In December, the Federal Communications Commission (FCC) released a document that details what spectrum carriers use to transmit internet traffic.
In a nutshell, it shows the spectrum used by major carriers.
The FCC says that it wants to make sure everyone knows what the companies use to access internet.
And that includes spectrum used for broadband.
“The purpose of the proposed rulemaking is to help consumers make informed decisions about spectrum availability and use,” said FCC Chair Ajit Pai, in a statement.
“It is essential that we ensure that the government has the information necessary to accurately assess the costs and benefits of spectrum use.”
This year, the FCC is proposing a rule that would require spectrum carriers to tell consumers when they’re getting a certain type of service, and that they must give them a link to the actual network they’re using.
It would also require that all spectrum carriers tell the public if they’re going to upgrade their network.
This is one of the biggest changes in the telecommunications industry since the FCC’s Open Internet order.
“Broadband is a critical service for consumers, businesses and communities.
Spectrum spectrum is a crucial resource that provides affordable, reliable and high-quality internet service for everyone,” said Jessica Rosenworcel, an FCC commissioner, in the statement.
Rosenwourcel was responding to comments from Verizon Wireless CEO Lowell McAdam.
“When we think of broadband, we’re thinking about high-speed internet access and we don’t think of the spectrum that we need for that,” McAdam said in his comments.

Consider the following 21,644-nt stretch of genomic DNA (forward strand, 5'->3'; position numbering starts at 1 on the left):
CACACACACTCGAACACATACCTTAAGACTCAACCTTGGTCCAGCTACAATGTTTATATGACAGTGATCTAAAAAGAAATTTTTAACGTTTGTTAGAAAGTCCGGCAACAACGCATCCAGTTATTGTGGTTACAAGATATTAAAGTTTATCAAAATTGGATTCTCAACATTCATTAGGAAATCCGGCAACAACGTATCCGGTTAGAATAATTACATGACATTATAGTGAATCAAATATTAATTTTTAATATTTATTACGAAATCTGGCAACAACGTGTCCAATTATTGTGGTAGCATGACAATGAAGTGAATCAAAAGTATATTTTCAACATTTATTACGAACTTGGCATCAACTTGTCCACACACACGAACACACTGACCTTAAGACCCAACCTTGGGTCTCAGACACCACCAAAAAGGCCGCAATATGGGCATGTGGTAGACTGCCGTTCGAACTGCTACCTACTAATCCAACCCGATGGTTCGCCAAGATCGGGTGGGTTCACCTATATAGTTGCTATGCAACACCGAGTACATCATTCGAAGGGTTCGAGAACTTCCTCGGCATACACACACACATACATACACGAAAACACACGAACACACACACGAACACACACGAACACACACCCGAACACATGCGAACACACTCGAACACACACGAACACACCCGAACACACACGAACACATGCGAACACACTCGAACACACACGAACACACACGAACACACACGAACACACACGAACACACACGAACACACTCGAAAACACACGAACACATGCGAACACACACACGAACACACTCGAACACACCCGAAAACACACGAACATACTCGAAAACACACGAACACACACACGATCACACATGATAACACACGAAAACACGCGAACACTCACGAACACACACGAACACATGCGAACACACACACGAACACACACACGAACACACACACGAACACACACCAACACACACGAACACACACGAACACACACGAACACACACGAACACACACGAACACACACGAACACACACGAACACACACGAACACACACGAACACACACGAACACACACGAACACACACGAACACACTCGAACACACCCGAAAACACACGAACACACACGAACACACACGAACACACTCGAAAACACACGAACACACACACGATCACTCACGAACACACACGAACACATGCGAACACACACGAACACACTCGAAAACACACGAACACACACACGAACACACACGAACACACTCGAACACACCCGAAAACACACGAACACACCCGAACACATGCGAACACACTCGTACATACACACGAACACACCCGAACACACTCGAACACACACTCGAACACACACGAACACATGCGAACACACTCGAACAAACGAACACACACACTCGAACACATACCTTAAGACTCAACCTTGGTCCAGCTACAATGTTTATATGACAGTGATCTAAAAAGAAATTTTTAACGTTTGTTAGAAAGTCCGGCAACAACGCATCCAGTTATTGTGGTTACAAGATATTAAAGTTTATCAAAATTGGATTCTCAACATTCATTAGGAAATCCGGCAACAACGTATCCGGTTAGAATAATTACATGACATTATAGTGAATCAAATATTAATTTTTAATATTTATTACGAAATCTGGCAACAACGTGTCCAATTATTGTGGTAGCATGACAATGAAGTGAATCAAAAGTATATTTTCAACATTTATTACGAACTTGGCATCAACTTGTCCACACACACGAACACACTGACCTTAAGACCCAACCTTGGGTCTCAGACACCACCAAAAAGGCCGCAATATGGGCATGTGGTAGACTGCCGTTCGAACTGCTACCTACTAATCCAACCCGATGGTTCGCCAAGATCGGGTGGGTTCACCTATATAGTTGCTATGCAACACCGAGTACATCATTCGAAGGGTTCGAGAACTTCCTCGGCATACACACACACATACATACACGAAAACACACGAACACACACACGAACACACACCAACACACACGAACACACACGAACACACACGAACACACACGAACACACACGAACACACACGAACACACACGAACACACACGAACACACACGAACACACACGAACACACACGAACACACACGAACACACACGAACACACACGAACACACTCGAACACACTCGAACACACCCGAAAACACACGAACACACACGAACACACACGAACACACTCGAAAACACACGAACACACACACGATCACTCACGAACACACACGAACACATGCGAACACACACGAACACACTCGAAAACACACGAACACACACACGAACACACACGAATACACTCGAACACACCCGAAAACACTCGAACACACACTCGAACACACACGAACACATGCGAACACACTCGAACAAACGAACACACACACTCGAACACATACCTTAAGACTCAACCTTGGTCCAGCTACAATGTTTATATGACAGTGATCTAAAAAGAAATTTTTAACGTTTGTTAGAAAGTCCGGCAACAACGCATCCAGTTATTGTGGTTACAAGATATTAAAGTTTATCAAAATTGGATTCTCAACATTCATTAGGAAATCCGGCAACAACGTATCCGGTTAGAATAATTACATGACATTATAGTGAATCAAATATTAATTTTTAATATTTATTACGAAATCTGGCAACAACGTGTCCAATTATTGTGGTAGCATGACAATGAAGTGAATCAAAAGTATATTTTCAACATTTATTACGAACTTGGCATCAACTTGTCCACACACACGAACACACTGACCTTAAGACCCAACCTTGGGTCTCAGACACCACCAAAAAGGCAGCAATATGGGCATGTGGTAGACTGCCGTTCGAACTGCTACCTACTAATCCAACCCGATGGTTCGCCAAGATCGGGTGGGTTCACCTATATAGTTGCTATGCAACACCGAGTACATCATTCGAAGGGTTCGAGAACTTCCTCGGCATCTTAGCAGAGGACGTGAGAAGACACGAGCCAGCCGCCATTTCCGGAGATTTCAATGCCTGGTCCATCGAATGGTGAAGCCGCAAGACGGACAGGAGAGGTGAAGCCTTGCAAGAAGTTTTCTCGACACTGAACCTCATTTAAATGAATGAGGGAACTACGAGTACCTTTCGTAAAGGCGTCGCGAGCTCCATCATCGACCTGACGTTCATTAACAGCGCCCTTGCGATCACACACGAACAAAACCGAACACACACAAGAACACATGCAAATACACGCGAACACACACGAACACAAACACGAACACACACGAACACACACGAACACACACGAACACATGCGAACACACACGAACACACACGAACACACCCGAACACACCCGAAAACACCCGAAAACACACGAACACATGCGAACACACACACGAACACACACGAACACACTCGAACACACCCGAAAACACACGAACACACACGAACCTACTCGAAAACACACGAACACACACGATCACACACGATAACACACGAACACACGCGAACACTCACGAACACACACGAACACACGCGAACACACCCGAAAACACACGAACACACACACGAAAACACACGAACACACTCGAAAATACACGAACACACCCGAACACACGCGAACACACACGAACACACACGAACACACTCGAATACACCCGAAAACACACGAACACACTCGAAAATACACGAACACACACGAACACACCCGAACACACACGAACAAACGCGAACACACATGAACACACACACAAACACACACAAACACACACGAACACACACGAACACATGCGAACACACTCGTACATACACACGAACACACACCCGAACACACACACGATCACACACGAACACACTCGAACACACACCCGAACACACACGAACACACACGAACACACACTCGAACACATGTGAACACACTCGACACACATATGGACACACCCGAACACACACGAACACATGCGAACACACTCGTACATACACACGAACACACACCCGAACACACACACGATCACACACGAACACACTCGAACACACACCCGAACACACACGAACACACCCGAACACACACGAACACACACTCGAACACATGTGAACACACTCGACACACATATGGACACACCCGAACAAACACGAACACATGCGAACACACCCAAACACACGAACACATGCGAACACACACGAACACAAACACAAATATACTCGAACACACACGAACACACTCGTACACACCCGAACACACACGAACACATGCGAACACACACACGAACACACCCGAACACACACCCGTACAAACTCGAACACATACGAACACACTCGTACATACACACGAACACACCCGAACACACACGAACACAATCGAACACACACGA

Verizon Wireless has argued that the FCC shouldn’t force it to give customers a link if they don’t want to upgrade.
In fact, Verizon is already offering to upgrade customers for free if they pay for their own internet service.
Rosencieber said that Verizon’s plan could potentially have the same effect as forcing people to pay to access the internet.
“This is one area where Verizon could have a direct impact on consumers and businesses, but the reality is it doesn’t,” Rosencich said.
“Verizon could say that they’re not upgrading for free, but it would force people to do so and then it would require them to pay for that upgrade, which would increase their cost of doing business.”
The FCC is also considering requiring that spectrum carriers offer information about how much it costs them to use the spectrum, as well as the types of data they can access.
Rosenbuch says that’s the right approach, but there are a few things to keep in mind.
“For instance, if you get a bill for $300 a month, you don’t get an option to cancel that,” Rosenbucher said.
In addition, if the FCC wants to take away a customer’s right to upgrade, that would also take away their right to keep that service for a year, she said.
Rosenbrich says that if the Commission requires spectrum carriers that they give a link, it could also hurt their ability to negotiate with smaller wireless carriers, which are usually more aggressive.
“In the end, the more spectrum that is in service, the less competitive that the wireless industry is,” Rosenbruch said.
If the FCC decides to mandate this kind of transparency, it would be a good first step, Rosenbrach said.
But there’s more to it than just the information the FCC needs to know.
“If this is all done transparently, the next step is to require the carriers to explain what their costs are for this spectrum,” Rosenwurcel said.
The question is whether the FCC will follow through.
FCC Chairman Pai has made a number of comments on the issue, and he’s said that he wants to ensure that spectrum providers have the information they need to make informed choices about their networks.
“Consumers need to know the benefits and risks of their internet services,” Pai wrote in his statement.
“[T]he FCC must have the right to hold these spectrum companies accountable for their practices.”
He also said that it’s important for consumers to understand that the spectrum they’re receiving will ultimately be used for something other than “broadband.”
The Federal Communications Board will hold a public hearing on spectrum transparency on Feb. 23.